The motion claims that Halbach drove toward 147 at 2:36:30. Bobby Dassey left at 2:37. Avery was walking toward his driveway at that time, Zellner says, and reached the middle at 2:37:32. On his right, Avery saw Halbach pulling turning off his property, When he looked to his left, Bobby's truck was gone. Bobby caught up with Halbach around 2:41 p.m., around the time she received a phone call that went to voicemail.

What happens next, according to Monday's motion, is the assault and murder of Teresa Halbach at around 2:45 p.m., in a nearby cul-de-sac. The theory directly contrasts the one Zellner floated in June that had Halbach being beaten to death at her home in Hilbert later in the day.

"The deeper we dig into the Avery conviction the more evidence we uncover of his innocence," the attorney told the Inquisitr Monday.

As for Scott Tadych, he placed himself at the location where Halbach received the 2:41 call when he testified that he passed Bobby Dassey on the road. But, that testimony is challenged by discrepancies between what he said during police interviews and what he testified to in court.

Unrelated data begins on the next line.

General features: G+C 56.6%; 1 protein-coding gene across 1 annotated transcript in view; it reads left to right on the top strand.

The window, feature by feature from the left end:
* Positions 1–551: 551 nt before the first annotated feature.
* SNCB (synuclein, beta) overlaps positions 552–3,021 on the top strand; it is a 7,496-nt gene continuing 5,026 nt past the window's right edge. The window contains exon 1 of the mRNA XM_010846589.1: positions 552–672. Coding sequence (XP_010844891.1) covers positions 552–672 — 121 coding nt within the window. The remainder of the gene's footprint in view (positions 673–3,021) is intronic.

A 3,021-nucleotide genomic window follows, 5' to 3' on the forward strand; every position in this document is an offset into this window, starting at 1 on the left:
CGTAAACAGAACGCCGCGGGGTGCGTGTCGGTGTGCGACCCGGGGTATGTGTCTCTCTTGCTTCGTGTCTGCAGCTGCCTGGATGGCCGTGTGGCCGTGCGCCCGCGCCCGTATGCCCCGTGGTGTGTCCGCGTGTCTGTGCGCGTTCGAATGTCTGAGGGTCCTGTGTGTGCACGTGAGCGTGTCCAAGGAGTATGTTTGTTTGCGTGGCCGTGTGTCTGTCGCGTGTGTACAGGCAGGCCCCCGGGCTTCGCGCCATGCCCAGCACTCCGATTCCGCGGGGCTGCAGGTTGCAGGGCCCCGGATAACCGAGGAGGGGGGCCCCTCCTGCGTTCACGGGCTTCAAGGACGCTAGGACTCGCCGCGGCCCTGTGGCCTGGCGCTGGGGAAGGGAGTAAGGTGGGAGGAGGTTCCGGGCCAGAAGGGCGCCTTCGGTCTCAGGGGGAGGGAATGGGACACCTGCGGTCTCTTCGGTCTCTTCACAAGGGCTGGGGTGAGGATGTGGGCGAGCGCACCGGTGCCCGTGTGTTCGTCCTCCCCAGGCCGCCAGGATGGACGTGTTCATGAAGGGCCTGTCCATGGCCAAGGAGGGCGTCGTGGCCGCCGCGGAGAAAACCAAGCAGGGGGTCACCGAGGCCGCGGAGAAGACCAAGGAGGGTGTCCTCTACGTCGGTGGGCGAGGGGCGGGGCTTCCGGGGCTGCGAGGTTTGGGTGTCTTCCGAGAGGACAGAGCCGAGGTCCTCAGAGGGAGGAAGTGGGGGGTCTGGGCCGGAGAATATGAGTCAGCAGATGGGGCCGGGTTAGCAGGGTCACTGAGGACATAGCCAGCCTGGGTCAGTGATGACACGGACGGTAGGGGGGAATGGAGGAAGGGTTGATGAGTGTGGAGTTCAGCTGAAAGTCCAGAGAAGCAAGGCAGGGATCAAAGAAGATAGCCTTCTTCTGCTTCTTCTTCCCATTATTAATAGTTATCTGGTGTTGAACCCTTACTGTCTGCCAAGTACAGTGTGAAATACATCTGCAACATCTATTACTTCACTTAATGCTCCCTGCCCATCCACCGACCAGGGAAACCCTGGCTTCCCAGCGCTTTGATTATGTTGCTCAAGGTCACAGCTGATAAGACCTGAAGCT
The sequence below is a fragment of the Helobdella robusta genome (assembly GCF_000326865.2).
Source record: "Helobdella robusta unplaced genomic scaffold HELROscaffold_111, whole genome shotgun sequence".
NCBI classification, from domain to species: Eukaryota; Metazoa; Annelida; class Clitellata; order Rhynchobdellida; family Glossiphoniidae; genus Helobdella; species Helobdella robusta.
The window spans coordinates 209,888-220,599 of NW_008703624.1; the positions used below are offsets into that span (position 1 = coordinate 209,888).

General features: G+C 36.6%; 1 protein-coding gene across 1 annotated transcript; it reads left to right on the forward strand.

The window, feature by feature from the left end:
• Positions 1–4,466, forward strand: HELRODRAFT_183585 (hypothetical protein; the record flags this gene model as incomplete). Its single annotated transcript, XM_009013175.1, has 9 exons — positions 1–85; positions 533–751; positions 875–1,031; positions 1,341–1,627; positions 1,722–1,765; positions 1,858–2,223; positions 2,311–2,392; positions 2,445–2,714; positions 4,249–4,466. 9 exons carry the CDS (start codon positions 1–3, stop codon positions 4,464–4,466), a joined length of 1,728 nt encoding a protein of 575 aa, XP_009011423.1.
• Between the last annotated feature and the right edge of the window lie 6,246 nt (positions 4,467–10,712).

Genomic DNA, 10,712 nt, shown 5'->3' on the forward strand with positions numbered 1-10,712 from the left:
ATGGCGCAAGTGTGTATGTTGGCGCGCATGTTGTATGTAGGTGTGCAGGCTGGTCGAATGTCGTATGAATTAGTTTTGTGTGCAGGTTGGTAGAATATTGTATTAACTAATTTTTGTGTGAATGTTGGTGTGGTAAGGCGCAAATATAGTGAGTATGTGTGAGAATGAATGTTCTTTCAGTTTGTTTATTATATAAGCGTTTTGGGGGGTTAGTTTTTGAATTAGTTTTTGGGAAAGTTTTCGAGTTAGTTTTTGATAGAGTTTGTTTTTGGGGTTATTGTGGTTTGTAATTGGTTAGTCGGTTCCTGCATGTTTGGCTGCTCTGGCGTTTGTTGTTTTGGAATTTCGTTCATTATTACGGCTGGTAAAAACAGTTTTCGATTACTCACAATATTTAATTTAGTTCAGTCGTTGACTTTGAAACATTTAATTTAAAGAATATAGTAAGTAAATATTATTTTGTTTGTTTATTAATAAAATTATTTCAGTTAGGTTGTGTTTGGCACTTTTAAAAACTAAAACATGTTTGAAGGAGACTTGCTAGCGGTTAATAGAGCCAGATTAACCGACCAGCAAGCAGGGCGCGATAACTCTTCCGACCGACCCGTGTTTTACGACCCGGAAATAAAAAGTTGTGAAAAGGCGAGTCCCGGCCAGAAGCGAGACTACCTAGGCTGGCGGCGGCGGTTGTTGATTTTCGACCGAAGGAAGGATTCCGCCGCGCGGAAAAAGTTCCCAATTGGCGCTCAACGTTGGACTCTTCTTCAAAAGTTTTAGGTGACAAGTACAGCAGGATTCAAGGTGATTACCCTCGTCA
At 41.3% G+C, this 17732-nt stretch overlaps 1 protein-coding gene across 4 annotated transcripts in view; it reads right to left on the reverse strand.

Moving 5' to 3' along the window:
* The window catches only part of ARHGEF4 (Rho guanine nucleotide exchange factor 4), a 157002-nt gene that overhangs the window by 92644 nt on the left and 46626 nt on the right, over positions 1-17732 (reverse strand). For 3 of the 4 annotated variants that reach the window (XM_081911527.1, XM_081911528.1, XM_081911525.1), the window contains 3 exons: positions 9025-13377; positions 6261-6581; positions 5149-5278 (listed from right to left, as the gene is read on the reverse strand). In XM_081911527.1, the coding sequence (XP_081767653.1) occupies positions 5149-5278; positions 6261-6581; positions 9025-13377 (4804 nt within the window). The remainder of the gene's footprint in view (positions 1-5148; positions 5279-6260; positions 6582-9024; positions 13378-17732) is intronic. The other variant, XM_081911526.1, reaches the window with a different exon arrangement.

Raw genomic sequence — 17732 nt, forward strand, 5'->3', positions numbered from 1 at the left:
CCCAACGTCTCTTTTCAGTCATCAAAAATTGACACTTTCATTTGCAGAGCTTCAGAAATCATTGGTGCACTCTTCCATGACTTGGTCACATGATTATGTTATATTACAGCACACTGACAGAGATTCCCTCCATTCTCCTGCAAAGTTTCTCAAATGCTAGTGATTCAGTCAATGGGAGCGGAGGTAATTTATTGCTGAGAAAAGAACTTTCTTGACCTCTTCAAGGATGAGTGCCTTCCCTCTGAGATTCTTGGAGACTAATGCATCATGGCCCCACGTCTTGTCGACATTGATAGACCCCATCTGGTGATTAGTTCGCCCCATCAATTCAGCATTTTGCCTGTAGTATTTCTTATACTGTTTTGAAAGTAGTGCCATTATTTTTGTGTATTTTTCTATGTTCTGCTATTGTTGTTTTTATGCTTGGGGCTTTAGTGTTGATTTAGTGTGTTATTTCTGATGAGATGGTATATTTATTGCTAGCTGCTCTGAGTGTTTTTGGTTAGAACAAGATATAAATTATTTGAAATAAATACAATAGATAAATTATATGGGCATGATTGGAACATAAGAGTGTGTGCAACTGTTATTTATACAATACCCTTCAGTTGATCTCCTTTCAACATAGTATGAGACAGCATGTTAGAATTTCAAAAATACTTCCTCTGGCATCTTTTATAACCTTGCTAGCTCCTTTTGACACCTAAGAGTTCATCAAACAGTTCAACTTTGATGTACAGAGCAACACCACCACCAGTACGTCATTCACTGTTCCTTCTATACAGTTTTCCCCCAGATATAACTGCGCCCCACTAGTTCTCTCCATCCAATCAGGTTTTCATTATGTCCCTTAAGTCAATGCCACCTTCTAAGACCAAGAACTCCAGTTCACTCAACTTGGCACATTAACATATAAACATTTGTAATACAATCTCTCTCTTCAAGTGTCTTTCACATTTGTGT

Tadych initially stated that between 5:15 and 5:30 p.m., on October 31, he saw his now wife Barb Janda, Bobby's mother, standing by a three-foot fire with Steven Avery. In his second story, he said one of her sons with Avery.

"At [Avery's] trial, Tadych testified that it was it was later, not until 7:30 or 7:45 p.m., that he saw a fire behind Avery's garage," the motion reads. "This time, the flames are eight or 10 feet high."

Zellner also said Tadych changed his story about whether Barb spent the night at his house on October 31. He first told investigators she went home around midnight, but later claimed she stayed. Tadych then testified that Barb went home between 10:30 p.m. or 11 p.m. Tadych also did not go to work on October 31 and was known as a "chronic liar" according to his supervisor, the motion says.

"It is reasonable to conclude that Bobby Dassey, Scott Tadych, and Teresa Halbach were all in the same location at the time of her last known activity, i.e., a forwarding cell phone call prior to her death," the motion continues.